So I recently raved about, oops I mean reviewed Dead Set, the latest January David novel from Will Carver – and today you can all get your hands on a copy! So in celebration of that fact I caught up with Will and asked him a few extremely intelligent questions. Ok, questions anyway. Here is what he had to tell me.
January David is a weirdly wonderful character – tell us a little about how he came into focus in your mind.
He was, actually, the last character I invented when I wrote GIRL 4. I started with the killer, Eames, then invented all of the victims, one of whom was Audrey David, my future detective’s wife. I’d built this entire world and a set of very deliberately staged scenes of murder, I just had to fit January David in. And the best way to do that was to have him not fit in. I wanted a man that was successful and smart but dark and broken. I wanted him to have risen up the ranks quickly for solving cases based largely on his intuitions, then I wanted to take his intuitions one step further and consequently force his career three steps back.
He needed to struggle. I wanted the reader to solve that case before the detective, to have more information than he was likely to uncover. I wanted him to make mistakes on the GIRL 4 case because he was so against believing in the things The Smiling Man was telling him. In THE TWO, I wanted him to go the other way. To believe so completely in his ‘intuitions’ that he forgot about the real police work that had built his career. I think he needed to fail so that he could remember why he does the job he does.
He wants to find his sister.
In DEAD SET, we see for the first time that January David is combining both of his talents, and to good effect.
Though he was the last character I created, I think he is the most complete in my mind. I think of him as a person rather than a character. He’s very real to me. He doesn’t do the same thing in every book. He can’t solve each case in the same way because he is evolving with each new challenge. I know him so well now that his chapters are the easiest to write for me. But I know where it’s all leading and I know where it will end.
Cool name too – How did you decide on “January”.
I wanted something memorable. A name that was quirky and unique enough to stick in peoples’ minds. I thought I may have made up the name but the parents of actress January Jones were decades ahead of me on that one, though I haven’t seen it used for a man . . . I think it works. And I like that it can be shortened to Jan for the people that know him best – I call him Jan. Still, there have been readers that tell me how much they like David January.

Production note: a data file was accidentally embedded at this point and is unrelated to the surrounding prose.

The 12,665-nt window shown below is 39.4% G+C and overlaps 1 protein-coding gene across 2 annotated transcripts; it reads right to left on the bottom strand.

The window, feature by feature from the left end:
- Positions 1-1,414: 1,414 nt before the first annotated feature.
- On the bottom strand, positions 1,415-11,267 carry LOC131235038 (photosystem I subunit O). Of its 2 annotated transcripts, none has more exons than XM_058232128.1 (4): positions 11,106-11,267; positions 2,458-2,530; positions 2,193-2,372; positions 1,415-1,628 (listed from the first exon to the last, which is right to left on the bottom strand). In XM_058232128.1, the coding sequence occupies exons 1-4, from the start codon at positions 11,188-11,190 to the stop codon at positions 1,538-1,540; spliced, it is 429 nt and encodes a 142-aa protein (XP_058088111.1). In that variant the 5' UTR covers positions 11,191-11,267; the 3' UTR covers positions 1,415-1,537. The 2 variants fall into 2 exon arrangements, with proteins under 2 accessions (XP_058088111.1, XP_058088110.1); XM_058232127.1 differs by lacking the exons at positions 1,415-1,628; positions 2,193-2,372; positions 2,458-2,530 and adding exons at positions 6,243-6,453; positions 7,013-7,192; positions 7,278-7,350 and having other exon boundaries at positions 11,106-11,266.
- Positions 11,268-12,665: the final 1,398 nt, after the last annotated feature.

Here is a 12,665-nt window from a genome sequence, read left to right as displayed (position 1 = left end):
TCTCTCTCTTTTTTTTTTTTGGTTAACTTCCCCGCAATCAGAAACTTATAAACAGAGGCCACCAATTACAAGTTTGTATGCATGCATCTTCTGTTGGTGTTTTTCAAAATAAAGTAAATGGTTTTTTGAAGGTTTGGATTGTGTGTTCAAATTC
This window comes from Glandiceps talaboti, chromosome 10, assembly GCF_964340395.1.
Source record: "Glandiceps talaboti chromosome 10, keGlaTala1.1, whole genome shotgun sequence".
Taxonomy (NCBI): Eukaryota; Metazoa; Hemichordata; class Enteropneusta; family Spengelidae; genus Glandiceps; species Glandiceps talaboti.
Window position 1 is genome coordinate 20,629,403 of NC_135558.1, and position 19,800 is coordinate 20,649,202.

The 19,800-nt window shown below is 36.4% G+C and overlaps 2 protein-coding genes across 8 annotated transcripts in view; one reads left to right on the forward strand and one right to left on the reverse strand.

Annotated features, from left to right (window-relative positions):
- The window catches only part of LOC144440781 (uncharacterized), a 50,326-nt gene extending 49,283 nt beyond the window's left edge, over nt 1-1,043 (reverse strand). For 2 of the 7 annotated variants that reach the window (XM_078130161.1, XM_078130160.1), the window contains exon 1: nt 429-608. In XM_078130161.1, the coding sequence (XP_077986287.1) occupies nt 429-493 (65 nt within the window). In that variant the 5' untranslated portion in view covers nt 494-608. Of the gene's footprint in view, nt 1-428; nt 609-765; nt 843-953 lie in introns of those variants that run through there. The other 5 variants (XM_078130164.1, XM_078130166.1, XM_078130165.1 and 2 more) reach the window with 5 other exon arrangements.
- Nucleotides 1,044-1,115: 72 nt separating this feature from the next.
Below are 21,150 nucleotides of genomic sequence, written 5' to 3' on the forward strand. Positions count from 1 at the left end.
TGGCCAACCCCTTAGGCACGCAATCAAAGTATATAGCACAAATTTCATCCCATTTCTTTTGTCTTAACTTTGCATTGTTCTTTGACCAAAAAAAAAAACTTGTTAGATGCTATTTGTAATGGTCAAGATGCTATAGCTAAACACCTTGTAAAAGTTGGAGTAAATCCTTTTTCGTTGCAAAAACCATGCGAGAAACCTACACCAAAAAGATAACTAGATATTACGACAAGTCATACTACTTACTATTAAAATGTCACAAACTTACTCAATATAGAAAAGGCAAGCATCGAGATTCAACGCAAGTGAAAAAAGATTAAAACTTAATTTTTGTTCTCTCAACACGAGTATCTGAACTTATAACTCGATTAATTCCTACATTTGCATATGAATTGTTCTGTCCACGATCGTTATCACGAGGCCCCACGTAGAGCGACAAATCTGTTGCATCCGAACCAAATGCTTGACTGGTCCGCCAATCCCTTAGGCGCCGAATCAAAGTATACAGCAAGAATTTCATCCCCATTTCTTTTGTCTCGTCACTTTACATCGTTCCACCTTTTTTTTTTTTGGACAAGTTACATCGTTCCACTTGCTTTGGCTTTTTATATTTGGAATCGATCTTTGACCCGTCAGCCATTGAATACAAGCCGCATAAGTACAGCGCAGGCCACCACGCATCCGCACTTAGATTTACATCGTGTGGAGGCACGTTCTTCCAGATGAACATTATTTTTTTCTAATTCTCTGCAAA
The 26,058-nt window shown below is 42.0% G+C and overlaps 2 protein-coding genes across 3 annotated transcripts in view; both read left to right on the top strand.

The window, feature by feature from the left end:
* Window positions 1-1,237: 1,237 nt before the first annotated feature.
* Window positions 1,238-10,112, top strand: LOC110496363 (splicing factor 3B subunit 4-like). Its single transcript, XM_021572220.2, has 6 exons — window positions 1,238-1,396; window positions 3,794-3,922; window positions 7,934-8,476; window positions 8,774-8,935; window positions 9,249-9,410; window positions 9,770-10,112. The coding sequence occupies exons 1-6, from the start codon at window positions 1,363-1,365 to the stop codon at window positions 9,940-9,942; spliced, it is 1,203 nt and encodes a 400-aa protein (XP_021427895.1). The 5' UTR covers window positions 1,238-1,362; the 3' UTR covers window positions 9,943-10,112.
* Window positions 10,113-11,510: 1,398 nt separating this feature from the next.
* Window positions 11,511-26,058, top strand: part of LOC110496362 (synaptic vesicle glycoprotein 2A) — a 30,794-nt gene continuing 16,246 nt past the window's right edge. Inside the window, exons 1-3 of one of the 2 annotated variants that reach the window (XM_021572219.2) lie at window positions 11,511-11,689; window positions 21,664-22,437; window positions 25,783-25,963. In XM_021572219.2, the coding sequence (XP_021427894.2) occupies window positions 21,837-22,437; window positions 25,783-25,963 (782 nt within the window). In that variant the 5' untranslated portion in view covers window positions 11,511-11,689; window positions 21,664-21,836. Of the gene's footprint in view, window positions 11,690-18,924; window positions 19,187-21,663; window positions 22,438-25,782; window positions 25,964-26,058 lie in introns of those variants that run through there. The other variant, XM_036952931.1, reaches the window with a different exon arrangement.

There is a second reason for his name but it is a bit of an authorly joke or puzzle that I share only with myself. I have been known to impart this information in person after a few whiskies so there are a few others who share my secret.
Maybe it’s an anagram . . .
Did you always intend to have a “supernatural” element to the stories?
Yes. Absolutely. Though I never really thought of it as supernatural. January David sees a cryptic version of a murder that is going to take place and he knows that some time in the 24 hours following, a person is going to die. These clues have been referred to as dreams or visions or prophecies but I tend to think of them as intuitions. He is a detective that has thrived on his hunches. I see his gift as taking the hunch to the next level. That Jan is so connected to the case that his unconscious mind is telling his conscious mind the things it needs to know. He needs to combine these intuitions with regular police procedure to obtain an answer quicker.
Saying that, I do understand the supernatural tag and I’m completely fine with that. My two favourite detective are Fox Mulder from The X-Files and Dale Cooper from Twin Peaks so I have a fondness for the esoteric and it’s nice that my writing can lift itself out of straight crime or thriller.
Is it difficult to give a unique “voice” to each character with the multiple viewpoints?
Think of it in terms of the TV show Big Brother. The later seasons became ridiculous. They would fill the house with deliberately combative personalities. They’d slip in a woman who used to be a man or a dwarf or someone with obscene plastic surgery or a nymphomaniac or conjoined twins. It was one step away from The Bearded Lady or Jim-Jim the Dog-Faced Boy. It was bad television and, worse than that, it was easy television.
Compare it with the first season of the show, and the second season to an extent. It was twelve ‘normal’ people from around the UK who had no idea how big the show was going to be. They were like people you knew, the differences between them were based on personality. That was the risk. That’s what was interesting.
When I create each voice I don’t want every character to be completely different from the other. It is more to do with nuance. So I think about each character having a different personality quirk or way of speaking, perhaps they have a phrase they use or something they mispronounce. It should be subtle because that is more realistic. It’s harder to do but who wants it easy?
Do you have a favourite villain? – Eames, Audrey or someone we perhaps haven’t met yet?
I love writing the villains and I’ve done a lot of research into the psychology of serial-killers, psychopathy and cultism. It’s all so interesting. I really loved writing the character of V in THE TWO. He was so strict with himself and focussed on his regime of fitness and excess. He was a classic removed narcissist, but with a good reason. Really enjoyable to write.
Eames is my favourite, though. That’s why I had to bring him back for DEAD SET. He is just so cold. He looks at a person and thinks of them in the same way that he thinks of his shoes or a smeared handprint on the doorframe or a discarded TV dinner. He believes that he is supposed to kill, that it is his job. He was formed a lot from Ted Bundy and Charles Manson but he, himself, admits that he is nothing like them. He does not blame anyone else for the way that he is, he was born to do this. It’s not even a case of not feeling that what he does is wrong, it’s that he just doesn’t care.